Anandani Nellan, M.D., M.P.H.
- Center for Cancer Research
- National Cancer Institute
- Building 10-CRC, Room 1-3750
- Bethesda, MD 20892
Brain tumors are the most common cause of death in childhood cancers. T cell immunotherapy is a promising approach to target pediatric brain tumors by enhancing the immune system to kill malignant cells. Chimeric antigen receptors (CARs) are synthetic receptors that redirect T cells to recognize proteins expressed on tumor cells. CAR T cell therapy has been very effective in hematologic malignancies and early results treating brain tumors show promise.
Our lab’s goal is to develop innovative immunotherapy strategies for high-risk pediatric CNS tumors. Current projects focus on designing novel CAR T cells and evaluating mechanisms of response and resistance to immunotherapy by studying the tumor-immune microenvironment. We ultimately hope to translate promising preclinical findings to the clinic for children and young adults with CNS tumors.
Areas of Expertise
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- Evaluate novel targets in pediatric brain tumors utilizing antibody and chimeric antigen receptor T cell-based therapies
- Establish immunocompetent models to evaluate TME modification plus CAR T cells in brain tumors
- Characterize the CNS tumor microenvironment utilizing multimodal techniques to elucidate mechanisms of immunosuppression and treatment resistance
- Develop novel CAR T cell designs and combinatorial strategies to treat brain tumors incorporating our understanding of response and resistance to immunotherapy
Durable regression of Medulloblastoma after regional and intravenous delivery of anti-HER2 chimeric antigen receptor T cells.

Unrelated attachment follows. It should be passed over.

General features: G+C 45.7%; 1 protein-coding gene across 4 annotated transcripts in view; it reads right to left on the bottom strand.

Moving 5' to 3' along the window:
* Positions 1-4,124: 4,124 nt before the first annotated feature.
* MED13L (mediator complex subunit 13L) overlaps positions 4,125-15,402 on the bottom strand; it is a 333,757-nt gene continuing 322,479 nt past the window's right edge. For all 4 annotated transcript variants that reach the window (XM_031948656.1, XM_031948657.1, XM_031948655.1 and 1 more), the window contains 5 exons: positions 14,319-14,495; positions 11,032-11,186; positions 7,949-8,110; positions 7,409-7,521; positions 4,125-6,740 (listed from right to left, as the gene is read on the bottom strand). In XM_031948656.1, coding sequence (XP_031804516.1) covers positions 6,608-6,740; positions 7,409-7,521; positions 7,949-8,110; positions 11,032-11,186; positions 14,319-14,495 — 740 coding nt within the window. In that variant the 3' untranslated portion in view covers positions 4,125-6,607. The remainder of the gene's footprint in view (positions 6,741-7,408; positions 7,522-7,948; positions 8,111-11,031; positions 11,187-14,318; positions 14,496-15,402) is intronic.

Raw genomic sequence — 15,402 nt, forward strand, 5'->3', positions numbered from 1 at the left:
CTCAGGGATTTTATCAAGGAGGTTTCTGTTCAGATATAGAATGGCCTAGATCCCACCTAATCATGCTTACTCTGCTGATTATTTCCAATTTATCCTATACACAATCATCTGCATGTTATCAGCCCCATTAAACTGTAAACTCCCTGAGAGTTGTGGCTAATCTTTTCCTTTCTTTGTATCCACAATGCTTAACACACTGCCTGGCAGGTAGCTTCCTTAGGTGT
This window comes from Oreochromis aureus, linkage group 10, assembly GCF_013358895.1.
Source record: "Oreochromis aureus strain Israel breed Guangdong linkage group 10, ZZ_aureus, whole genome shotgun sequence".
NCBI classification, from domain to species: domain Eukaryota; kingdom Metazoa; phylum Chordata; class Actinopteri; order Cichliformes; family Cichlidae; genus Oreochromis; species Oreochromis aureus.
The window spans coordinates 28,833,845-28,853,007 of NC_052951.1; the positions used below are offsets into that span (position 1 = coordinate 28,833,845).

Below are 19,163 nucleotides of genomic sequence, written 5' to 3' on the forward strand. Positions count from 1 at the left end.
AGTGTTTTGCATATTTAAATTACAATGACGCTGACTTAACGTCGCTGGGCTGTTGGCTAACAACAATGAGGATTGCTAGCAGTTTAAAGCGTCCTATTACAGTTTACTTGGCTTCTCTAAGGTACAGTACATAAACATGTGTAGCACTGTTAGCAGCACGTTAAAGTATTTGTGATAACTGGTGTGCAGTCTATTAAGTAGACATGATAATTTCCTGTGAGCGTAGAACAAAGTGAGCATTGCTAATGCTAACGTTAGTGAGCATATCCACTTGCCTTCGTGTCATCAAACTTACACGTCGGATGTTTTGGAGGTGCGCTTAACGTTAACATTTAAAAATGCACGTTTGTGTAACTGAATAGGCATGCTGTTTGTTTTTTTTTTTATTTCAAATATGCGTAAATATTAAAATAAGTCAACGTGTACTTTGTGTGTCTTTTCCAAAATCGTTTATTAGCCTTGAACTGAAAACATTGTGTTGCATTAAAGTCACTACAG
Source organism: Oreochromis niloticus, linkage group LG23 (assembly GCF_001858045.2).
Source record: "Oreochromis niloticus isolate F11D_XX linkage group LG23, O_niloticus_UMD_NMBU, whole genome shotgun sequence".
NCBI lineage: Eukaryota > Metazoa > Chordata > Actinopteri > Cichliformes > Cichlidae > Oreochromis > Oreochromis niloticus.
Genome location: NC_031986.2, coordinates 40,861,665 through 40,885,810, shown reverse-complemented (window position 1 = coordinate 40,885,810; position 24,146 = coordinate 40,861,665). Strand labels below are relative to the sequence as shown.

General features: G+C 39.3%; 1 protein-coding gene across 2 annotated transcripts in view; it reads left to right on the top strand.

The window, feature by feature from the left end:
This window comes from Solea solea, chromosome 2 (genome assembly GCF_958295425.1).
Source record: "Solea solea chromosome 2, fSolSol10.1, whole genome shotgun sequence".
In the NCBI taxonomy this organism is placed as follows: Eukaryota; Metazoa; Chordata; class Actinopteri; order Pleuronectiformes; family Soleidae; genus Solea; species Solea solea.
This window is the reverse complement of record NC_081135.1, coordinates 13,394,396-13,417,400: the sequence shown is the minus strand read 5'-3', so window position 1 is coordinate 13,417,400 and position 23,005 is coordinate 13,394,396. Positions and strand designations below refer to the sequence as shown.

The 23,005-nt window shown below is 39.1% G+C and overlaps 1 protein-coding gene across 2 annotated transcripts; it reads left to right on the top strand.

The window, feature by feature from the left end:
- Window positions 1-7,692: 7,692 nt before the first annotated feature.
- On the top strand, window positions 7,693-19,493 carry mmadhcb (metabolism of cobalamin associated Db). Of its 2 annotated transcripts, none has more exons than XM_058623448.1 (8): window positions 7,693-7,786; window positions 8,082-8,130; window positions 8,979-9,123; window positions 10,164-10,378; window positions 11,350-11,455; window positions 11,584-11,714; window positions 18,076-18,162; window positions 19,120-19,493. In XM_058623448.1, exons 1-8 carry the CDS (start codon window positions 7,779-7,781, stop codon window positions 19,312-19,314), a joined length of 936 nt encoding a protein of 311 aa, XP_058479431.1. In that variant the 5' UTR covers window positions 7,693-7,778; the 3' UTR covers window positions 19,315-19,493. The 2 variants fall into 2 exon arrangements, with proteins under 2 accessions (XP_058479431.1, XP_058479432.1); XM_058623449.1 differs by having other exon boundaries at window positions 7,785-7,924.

Improved CNS exposure to tocilizumab after cerebrospinal fluid compared to intravenous administration in rhesus macaques.
CAR T Cells Targeting B7-H3, a Pan-Cancer Antigen, Demonstrate Potent Preclinical Activity Against Pediatric Solid Tumors and Brain Tumors
Analysis Reveals BRAF V600E Mutations Are Infrequent in Isolated Pituitary Langerhans Cell Histiocytosis Patients
Retrospective analysis of combination carboplatin and vinblastine for pediatric low-grade glioma
Anandani Nellan, M.D., M.P.H.
My interest in research and child health began during my combined MD/MPH program at the University of Arizona. I developed a foundation in public health research methods and designed a research project based in rural India to determine predictors of adherence to the prevention of mother to child transmission of HIV/AIDS. I was awarded my first grant from the National Institutes of Health (Biomedical Research Abroad: Vistas Open Program) to fund this research endeavor. The results of this study demonstrated that increased social support and self-efficacy were significantly associated with improved adherence to prevention methods.
Following medical school, I completed a residency in pediatrics at the University of Virginia. There I developed a strong base in pediatric medicine and a sound understanding of critical needs for improvement in child health research. My fellowship at the combined Johns Hopkins/National Institutes of Health Pediatric Hematology/Oncology program was formative in launching my career as both a clinician and translational researcher in pediatric oncology and directly contributed to the selection of my research focus. I then obtained specific fellowship training in Pediatric Neuro-oncology at the Children’s Hospital Colorado. I received the institutional K12 Child Health Research Career Development Award in 2018 to fund the study of CAR T cells in ependymoma under the mentorship of Dr. Nicholas Foreman and Dr. Terry Fry.
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